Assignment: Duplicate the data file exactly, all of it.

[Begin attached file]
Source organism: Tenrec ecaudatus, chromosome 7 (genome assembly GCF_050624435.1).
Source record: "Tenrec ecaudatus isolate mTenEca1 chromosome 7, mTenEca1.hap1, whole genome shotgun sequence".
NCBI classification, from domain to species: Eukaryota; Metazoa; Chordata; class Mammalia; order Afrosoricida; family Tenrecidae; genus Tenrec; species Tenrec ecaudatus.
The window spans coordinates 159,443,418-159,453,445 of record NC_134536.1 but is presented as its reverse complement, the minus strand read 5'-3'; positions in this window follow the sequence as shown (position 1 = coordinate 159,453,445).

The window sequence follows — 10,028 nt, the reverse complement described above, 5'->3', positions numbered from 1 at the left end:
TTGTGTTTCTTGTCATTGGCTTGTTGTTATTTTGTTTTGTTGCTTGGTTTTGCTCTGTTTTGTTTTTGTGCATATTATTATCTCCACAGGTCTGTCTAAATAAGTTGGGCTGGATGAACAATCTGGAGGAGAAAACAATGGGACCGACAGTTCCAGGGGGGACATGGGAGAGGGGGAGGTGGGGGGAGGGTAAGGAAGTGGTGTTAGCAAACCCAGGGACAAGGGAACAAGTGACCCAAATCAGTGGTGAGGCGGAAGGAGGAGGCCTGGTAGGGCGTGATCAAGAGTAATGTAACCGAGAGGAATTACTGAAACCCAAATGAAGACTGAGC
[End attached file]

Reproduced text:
Source organism: Tenrec ecaudatus, chromosome 7 (genome assembly GCF_050624435.1).
Source record: "Tenrec ecaudatus isolate mTenEca1 chromosome 7, mTenEca1.hap1, whole genome shotgun sequence".
NCBI classification, from domain to species: Eukaryota; Metazoa; Chordata; class Mammalia; order Afrosoricida; family Tenrecidae; genus Tenrec; species Tenrec ecaudatus.
The window spans coordinates 159,443,418-159,453,445 of record NC_134536.1 but is presented as its reverse complement, the minus strand read 5'-3'; positions in this window follow the sequence as shown (position 1 = coordinate 159,453,445).

The window sequence follows — 10,028 nt, the reverse complement described above, 5'->3', positions numbered from 1 at the left end:
TTGTGTTTCTTGTCATTGGCTTGTTGTTATTTTGTTTTGTTGCTTGGTTTTGCTCTGTTTTGTTTTTGTGCATATTATTATCTCCACAGGTCTGTCTAAATAAGTTGGGCTGGATGAACAATCTGGAGGAGAAAACAATGGGACCGACAGTTCCAGGGGGGACATGGGAGAGGGGGAGGTGGGGGGAGGGTAAGGAAGTGGTGTTAGCAAACCCAGGGACAAGGGAACAAGTGACCCAAATCAGTGGTGAGGCGGAAGGAGGAGGCCTGGTAGGGCGTGATCAAGAGTAATGTAACCGAGAGGAATTACTGAAACCCAAATGAAGACTGAGC